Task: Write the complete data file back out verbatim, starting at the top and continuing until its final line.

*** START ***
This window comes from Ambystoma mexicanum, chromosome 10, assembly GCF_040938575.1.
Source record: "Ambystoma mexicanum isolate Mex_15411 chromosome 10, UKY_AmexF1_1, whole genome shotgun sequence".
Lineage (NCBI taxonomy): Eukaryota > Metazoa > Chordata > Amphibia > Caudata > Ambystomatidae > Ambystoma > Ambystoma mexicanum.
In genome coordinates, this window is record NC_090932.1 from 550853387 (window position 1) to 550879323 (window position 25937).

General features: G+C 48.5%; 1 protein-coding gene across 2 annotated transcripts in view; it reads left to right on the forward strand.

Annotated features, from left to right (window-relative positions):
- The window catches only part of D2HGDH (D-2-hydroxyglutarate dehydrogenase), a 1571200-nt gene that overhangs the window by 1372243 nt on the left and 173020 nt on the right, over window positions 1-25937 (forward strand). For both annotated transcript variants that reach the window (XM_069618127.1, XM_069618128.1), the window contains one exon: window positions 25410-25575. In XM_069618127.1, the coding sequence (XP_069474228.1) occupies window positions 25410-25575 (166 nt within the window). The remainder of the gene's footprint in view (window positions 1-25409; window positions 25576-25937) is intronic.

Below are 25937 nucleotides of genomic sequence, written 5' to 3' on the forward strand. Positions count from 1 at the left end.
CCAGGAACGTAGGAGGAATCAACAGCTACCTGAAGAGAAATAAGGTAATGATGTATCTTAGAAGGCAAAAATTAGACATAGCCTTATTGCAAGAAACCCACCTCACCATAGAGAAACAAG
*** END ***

This window comes from Ambystoma mexicanum, chromosome 10, assembly GCF_040938575.1.
Source record: "Ambystoma mexicanum isolate Mex_15411 chromosome 10, UKY_AmexF1_1, whole genome shotgun sequence".
Lineage (NCBI taxonomy): Eukaryota > Metazoa > Chordata > Amphibia > Caudata > Ambystomatidae > Ambystoma > Ambystoma mexicanum.
In genome coordinates, this window is record NC_090932.1 from 550853387 (window position 1) to 550879323 (window position 25937).

General features: G+C 48.5%; 1 protein-coding gene across 2 annotated transcripts in view; it reads left to right on the forward strand.

Annotated features, from left to right (window-relative positions):
- The window catches only part of D2HGDH (D-2-hydroxyglutarate dehydrogenase), a 1571200-nt gene that overhangs the window by 1372243 nt on the left and 173020 nt on the right, over window positions 1-25937 (forward strand). For both annotated transcript variants that reach the window (XM_069618127.1, XM_069618128.1), the window contains one exon: window positions 25410-25575. In XM_069618127.1, the coding sequence (XP_069474228.1) occupies window positions 25410-25575 (166 nt within the window). The remainder of the gene's footprint in view (window positions 1-25409; window positions 25576-25937) is intronic.

Below are 25937 nucleotides of genomic sequence, written 5' to 3' on the forward strand. Positions count from 1 at the left end.
CCAGGAACGTAGGAGGAATCAACAGCTACCTGAAGAGAAATAAGGTAATGATGTATCTTAGAAGGCAAAAATTAGACATAGCCTTATTGCAAGAAACCCACCTCACCATAGAGAAACAAG